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Lovely as light, and soft as yielding air.
For him each virgin sighs; and on the plains
The happy youth above each rival reigns.
Nor to the echoing groves, and whisp'ring spring,
In sweeter strains does artful Conon sing;
When loud applauses fill the crowded groves,
And Phoebus the superior song approves.

SILVIA.

Beauteous Aminta is as early light, Breaking the melancholy shades of night. When she is near, all anxious trouble flies; And our reviving hearts confess her eyes. Young love, and blooming joy, and gay desires, In ev'ry breast the beauteous nymph inspires: And on the plain when she no more appears, The plain a dark and gloomy prospect wears. In vain the streams roll on : the eastern breeze Dances in vain among the trembling trees. In vain the birds begin their ev'ning song, And to the silent night their notes prolong : Nor groves, nor crystal streams, nor verdant field Does wonted pleasure in her absence yield.

AMARYLLIS. And in his absence, all the pensive day, In some obscure retreat I lonely stray; All day to the repeating caves complain, In mournful accents, and a dying strain. Dear lovely youth, I cry to all around: Dear lovely youth, the flattering vales resound. WOL. I. 8

SILVIA. On flow'ry banks, by ev'ry murm'ring stream, Aminta is my Muse's softest theme: 'Tis she that does my artful notes refine: With fair Aminta's name my noblest verse shall shine.

AMARYLLIS. I'll twine fresh garlands for Alexis' brows, And consecrate to him eternal vows: The charming youth shall my Apollo prove: He shall adorn my songs, and tune my voice to love.

TO THE AUTHOR OF THE FOREGOING PASTORAL

By Silvia if thy charming self be meant;
If friendship be thy virgin vows' extent;
O ! let me in Aminta's praises join:
Hers my esteem shall be, my passion thine.
When for thy head the garland I prepare,
A second wreath shall bind Aminta's hair:
And when my choicest songs thy worth proclaim.
Alternate verse shall bless Aminta's name:
My heart shall own the justice of her cause,
And Love himself submit to Friendship's laws.
But, if beneath thy numbers' soft disguise,
Some favour’d swain, some true Alexis lies;
If Amaryllis breathes thy secret pains,

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And thy fond heart beats measure to thy strains,
Mayst thou, howe'er I grieve, for ever find
The flame propitious, and the lover kind:
May Venus long exert her happy power,
And make thy beauty, like thy verse, endure;
May ev'ry god his friendly aid afford,
Pan guard thy flock, and Ceres bless thy board,

But, if by chance the series of thy joys
Permit one thought less cheerful to arise,
Piteous transfer it to the mournful swain,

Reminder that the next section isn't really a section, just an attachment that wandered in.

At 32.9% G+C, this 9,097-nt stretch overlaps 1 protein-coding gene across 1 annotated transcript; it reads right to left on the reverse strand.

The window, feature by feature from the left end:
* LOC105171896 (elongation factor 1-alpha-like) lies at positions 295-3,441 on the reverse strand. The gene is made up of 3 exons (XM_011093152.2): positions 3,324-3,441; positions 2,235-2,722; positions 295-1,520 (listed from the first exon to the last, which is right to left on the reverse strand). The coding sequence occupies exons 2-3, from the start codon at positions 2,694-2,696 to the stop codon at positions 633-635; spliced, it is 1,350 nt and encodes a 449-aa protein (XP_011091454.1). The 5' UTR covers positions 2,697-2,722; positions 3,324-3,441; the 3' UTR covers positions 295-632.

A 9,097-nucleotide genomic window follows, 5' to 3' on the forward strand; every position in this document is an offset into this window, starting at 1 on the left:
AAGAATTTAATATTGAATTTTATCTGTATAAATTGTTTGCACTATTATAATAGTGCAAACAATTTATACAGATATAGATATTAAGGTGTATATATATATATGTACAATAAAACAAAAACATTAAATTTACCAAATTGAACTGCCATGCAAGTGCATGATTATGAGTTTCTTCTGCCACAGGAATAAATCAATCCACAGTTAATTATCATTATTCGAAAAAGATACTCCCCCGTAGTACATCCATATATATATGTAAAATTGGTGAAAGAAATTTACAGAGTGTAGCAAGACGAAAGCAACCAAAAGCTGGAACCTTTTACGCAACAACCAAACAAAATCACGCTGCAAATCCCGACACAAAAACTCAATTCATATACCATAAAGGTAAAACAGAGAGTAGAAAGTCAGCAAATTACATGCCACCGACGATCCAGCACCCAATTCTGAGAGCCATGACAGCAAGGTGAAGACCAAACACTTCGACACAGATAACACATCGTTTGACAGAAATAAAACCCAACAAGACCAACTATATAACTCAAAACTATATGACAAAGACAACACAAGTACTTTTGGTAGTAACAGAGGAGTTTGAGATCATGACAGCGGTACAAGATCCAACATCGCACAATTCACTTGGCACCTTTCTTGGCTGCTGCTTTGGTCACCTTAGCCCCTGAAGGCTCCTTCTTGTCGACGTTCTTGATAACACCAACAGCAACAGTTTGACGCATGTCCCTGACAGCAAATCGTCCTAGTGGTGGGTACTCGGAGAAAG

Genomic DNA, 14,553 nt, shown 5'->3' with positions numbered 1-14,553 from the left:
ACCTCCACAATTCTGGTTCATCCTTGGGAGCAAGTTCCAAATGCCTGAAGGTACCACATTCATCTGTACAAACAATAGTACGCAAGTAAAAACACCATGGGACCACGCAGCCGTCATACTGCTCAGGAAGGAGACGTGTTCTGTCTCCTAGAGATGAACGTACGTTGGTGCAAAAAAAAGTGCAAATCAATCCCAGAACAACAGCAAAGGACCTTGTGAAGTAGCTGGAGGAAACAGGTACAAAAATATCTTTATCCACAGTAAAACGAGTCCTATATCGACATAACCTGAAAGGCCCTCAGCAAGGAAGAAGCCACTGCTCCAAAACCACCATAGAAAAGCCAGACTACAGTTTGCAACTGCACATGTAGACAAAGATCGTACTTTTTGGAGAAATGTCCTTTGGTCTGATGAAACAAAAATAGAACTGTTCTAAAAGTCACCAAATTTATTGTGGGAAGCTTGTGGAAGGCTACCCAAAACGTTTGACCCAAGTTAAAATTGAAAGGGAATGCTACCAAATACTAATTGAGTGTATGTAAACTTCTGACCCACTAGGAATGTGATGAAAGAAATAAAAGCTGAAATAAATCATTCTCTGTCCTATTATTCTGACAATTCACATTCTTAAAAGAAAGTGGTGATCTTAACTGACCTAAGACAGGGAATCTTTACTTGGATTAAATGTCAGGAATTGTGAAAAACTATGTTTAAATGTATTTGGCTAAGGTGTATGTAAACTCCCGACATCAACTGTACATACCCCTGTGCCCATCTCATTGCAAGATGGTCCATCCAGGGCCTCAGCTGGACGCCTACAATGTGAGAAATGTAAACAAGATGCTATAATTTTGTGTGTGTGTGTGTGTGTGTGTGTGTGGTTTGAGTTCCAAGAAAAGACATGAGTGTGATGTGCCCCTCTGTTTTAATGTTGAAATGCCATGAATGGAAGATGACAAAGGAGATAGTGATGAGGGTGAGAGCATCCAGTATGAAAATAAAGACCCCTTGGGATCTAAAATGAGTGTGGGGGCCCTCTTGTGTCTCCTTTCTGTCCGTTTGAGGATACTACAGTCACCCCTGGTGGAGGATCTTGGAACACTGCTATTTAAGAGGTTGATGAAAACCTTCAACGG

Who loving much, who not belov’d again,
Feels an ill-fated passion's last excess,
And dies in woe, that thou mayst live in peace.

TO A LADY : SHE REFUSING TO CONTINUE A DISPUTE WITH ME,

AND LEAVING ME IN THE ARGUMENT.

AN ODE.

SPARE, gen’rous Victor, spare the slave,
Who did unequal war pursue;

That more than triumph he might have,
In being overcome by you.

In the dispute whate’er I said,
My heart was by my tongue belied;

And in my looks you might have read
How much I argu'd on your side.

You, far from danger as from fear,
Might have sustain’d an open fight:

For seldom your opinions err;
Your eyes are always in the right.

Why, fair one, would you not rely
On Reason's force with Beauty's join'd?

Could I their prevalence deny,
I must at once be deaf and blind.

Alas! not hoping to subdue,
I only to the fight aspir'd :

To keep the beauteous foe in view
Was all the glory I desir'd.

But she, howe'er of vict'ry sure,
Contemns the wreath too long delay'd :

And, arm'd with more immediate power,
Calls cruel silence to her aid.

Deeper to wound, she shuns the fight;
She drops her arms, to gain the field;

Secures her conquest by her flight,
And triumphs, when she seems to yield

So when the Parthian turn’d his steed,
And from the hostile camp withdrew,

With cruel skill the backward reed
He sent; and as he fled, he slew.

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SEEINU THE DUKE OF ORMOND’S 1 PICTURE

AT SIR GODFREY KNELLER's.

OUT from the injur'd canvas, Kneller, strike
These lines too faint : the picture is not like.
Exalt thy thought, and try thy toil again :
Dreadful in arms, on Landen’s “glorious plain

1 James Duke of Ormond, eldest son of Thomas, Earl of Ossory. He succeeded his grandfather in title and estate in the year 1688; was bred at Christ Church in the University of Oxford, and after holding many considerable posts during the reigns of King William and Queen Anne, was, in the beginning of the reign of George the First, attainted of high treason on account of his being concerned in the unpopular measures of the last four years of Queen Anne's reign. He died in exile in the year 1745, in a very advanced age.

2. At the battle of Landen the Duke of Ormond was taken prisoner after his horse was shot under him, and he had received many wounds. Mr. Dryden, in his dedication prefixed to his Fables in the year 1699, says, “Yet not to be wholly silent of all your charities, I must stay a little on one action, which preferred the relief of others to the consideration of yourself. When, in the battle of Landen, your heat of courage (a fault only pardonable to your youth) had transported you so far before your friends, that they were unable to follow, much less to succour you; when you were not only dangerously, but in all appearance mortally wounded, when in that desperate condition you were made prisoner, and carried to Namur, at that time in possession of the French; then it was, my Lord, that you took a considerable part of what was remitted to you of your own revenues, and

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